These foods will get you in the fall spirit

Posted at 9:00 AM, Oct 01, 2016
and last updated 2016-10-01 09:00:17-04

It's finally starting to feel like fall -- and thank goodness. I'm looking forward to sipping some warm, spicy concoction in a coffee cup while walking down the street.

If you, too, are looking to get into fall food-wise, here are a few delicious ideas.

Visit Findlay Market (or your favorite farmer's market).: The seasons are changing and so are the crops from our community of local farmers. We are ideally located in Cincinnati to have locally grown seasonal produce, and fall produces an abundance of delicious items. Tomatoes and watermelons are yielding to fresh, local apples and squash. Don't abandon your farmer's markets just because the summer harvest is over; there are a lot of great options coming up soon.

Mita's: The aforementioned farm-fresh root vegetables are at the heart of several of Mita's lunch dishes. The roasted cauliflower with seasonal figs and pine nuts is nearly a meal in itself, and the quinoa, roasted carrot and beet salad is a delicately spiced taste of fall.

Neltner's Farms: There's nothing like grabbing a pumpkin and some apple cider right on the farm. Starting Oct. 1, Neltner's hosts its fall festival, where you can get pumpkins (both for carving and pies), apples and other farm-fresh treats. For $5 on weekends, get a horse-drawn carriage ride to the pumpkin patch; on weekdays visit the farm store for your fall recipe needs.

Ohio Sauerkraut Festival: Head to Waynesville (and get there early) to partake in Ohio's only sauerkraut festival Oct. 8-9. Available dishes with sauerkraut include sauerkraut pizza, fudge, doughnuts, cookies and pies. You also can get German sundaes (think mashed potatoes instead of ice cream) and egg rolls (sauerkraut instead of regular cabbage), cabbage rolls, Polish cabbage soup and lots of pork.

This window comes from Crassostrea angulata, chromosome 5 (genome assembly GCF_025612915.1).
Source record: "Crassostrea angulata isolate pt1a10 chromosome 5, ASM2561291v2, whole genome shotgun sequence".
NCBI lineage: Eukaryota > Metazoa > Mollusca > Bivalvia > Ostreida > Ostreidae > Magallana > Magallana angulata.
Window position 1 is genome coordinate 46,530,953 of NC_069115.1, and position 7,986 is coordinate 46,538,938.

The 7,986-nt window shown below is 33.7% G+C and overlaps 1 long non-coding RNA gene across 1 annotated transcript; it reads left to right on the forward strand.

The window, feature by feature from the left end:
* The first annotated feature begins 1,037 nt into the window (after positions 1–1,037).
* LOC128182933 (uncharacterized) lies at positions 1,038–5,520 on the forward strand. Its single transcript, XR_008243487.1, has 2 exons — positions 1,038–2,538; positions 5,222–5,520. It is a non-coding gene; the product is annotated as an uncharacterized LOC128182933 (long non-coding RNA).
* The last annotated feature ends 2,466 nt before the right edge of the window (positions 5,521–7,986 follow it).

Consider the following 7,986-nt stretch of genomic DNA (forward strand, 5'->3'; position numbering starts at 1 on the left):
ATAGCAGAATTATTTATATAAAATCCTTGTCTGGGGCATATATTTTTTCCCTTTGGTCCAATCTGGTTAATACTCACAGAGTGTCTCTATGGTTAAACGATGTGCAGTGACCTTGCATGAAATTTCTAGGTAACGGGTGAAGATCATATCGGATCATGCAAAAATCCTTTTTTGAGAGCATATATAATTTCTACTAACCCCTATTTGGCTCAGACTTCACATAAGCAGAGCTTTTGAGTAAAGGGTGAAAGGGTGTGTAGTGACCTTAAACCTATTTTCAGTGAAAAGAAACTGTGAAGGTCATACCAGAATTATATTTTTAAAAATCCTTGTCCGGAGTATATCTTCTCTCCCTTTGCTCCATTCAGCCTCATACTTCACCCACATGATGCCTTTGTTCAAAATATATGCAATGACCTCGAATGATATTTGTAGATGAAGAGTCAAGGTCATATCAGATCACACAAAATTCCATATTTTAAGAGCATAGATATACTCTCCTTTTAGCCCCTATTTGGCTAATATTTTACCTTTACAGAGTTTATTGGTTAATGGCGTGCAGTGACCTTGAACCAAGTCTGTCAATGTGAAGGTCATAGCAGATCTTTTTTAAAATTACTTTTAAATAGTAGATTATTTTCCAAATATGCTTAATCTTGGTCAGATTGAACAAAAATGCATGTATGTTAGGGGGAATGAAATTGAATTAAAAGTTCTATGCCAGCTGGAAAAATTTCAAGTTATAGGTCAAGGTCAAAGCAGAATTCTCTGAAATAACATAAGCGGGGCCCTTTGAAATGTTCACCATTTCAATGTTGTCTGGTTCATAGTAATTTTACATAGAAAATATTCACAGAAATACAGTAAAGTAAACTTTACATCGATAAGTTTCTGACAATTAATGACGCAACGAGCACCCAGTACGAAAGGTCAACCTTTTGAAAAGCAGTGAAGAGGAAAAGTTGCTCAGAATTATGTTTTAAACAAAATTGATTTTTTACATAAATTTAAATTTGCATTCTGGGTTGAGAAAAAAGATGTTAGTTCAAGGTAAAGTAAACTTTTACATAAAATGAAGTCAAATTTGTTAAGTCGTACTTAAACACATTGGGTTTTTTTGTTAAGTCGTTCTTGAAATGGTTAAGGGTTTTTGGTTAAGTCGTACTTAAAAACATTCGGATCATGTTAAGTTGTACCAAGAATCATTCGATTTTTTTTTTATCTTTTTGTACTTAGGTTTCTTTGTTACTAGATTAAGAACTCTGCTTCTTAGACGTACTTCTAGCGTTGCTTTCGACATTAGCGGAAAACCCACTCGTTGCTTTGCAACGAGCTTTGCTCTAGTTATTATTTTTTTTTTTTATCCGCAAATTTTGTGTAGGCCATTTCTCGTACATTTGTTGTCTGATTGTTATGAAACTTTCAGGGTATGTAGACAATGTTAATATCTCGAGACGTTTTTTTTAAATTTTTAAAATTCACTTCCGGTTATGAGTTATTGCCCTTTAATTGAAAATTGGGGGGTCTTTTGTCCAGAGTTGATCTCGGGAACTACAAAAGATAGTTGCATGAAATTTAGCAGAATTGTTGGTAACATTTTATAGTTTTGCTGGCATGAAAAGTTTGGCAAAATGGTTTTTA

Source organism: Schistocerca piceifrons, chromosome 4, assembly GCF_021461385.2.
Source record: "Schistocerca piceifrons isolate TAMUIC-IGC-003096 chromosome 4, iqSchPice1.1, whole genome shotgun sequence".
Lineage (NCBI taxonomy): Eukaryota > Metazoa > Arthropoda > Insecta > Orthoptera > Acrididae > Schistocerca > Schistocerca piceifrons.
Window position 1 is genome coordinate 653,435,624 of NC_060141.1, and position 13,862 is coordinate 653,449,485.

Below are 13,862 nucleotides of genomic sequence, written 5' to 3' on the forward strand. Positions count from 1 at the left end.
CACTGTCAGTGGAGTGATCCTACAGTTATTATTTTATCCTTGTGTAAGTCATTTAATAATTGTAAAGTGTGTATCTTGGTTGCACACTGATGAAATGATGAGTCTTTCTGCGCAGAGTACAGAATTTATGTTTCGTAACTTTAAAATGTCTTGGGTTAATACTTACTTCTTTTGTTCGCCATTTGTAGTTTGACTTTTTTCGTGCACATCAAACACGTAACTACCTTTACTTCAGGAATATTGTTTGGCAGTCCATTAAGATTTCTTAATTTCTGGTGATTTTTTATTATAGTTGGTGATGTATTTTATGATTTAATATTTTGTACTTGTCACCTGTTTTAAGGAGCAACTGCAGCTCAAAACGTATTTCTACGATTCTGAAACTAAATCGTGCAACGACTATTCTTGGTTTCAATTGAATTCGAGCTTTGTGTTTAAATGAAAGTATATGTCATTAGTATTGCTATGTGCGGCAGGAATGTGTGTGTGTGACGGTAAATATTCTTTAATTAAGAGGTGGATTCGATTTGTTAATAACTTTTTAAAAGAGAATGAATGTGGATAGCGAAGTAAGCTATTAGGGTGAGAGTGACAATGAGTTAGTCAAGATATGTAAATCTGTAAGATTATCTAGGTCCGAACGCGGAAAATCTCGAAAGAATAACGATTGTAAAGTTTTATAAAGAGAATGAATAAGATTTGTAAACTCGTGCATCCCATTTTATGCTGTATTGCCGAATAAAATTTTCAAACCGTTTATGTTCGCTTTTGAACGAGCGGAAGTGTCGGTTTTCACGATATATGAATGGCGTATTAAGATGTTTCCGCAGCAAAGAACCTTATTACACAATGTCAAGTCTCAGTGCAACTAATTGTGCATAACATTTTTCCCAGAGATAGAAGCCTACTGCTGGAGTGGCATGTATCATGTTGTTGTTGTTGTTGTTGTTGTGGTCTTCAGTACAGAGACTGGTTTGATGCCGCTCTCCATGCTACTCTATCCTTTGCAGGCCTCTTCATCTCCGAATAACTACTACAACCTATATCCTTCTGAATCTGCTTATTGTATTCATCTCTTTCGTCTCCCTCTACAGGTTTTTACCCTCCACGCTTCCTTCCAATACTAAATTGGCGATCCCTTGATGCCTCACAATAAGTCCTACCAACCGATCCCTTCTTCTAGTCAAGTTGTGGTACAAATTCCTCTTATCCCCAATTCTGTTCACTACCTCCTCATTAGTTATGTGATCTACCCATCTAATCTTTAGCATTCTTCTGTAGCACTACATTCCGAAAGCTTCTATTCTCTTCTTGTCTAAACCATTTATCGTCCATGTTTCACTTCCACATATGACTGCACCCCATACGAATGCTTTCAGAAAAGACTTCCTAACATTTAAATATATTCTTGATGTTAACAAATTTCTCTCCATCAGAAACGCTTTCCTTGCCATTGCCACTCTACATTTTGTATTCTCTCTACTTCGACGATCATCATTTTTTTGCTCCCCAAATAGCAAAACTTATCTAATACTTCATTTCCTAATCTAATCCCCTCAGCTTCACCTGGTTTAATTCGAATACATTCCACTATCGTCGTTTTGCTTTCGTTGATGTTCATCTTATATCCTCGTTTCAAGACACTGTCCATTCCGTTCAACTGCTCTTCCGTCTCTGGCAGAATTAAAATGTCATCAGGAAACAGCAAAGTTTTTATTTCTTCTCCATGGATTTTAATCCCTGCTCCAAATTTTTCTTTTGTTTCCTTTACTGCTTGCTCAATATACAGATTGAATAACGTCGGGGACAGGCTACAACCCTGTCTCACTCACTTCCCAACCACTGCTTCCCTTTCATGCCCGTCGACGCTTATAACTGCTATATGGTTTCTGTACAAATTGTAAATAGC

Salazar: The Bruce Banner cocktail changes with the seasons. It always includes your choice of spirit (vodka, bourbon, tequila) over a giant fruit-and-tea-based ice cube. This time, bar manager Steven Clement has combined yuzu and cranberry to take this drink from summer into fall. The best part? It changes as the ice melts and combines with the spirit, so when you begin sipping the drink it's spirit-forward; by the end it's mellow, fruity and a little sweet.

The Rookwood: Something about this restaurant just screams fall -- is it the brick and wood, the hearty menu or the kilns? In the fall, I love chef Jackson Rouse's twist on comfort foods. Try the chicken and dumplings with confit chicken thighs and thyme gnocchi.

Jag's Steak & Seafood: Have an occasion to eat early? Try the “Seasonal 56” at Jag's, a fall-focused, three-course prix fixe menu offered only from 5-6 p.m. Try items like scallops in pumpkin beurre blanc, a harvest salad with quinoa, acorn squash, apple and Brussels sprouts, or caramel apple bread pudding. (There are three items to choose from for each course.) It's a great value at $38.56 per person.

Butcher Betties: Fall means tailgating, and Allison Hines from Butcher Betties, a big football fan herself, has everything you need to create the most delicious tailgate ever. Try bacon burger chili, white chicken chili, beer cheese, Buffalo chicken dip or chicken wings, all ready for your party. Find her at Friendly Market in Florence.

Wildflower Cafe: Truffle season is upon us, with black truffle harvest beginning in late autumn and white truffles coming into season in October. Celebrate truffles with Wildflower Cafe's truffled mushroom fonduta, with wild mushrooms, local eggs and cream, and 16 Bricks bread.

Bonus: I usually write about only local stuff. But I have to admit some love for Starbucks' new fall drink -- and it's not the ubiquitous symbol of fall, the Pumpkin Spice Latte. Try the chile mocha, with just enough heat to warm you up. (It's not nearly as sweet as a PSL.)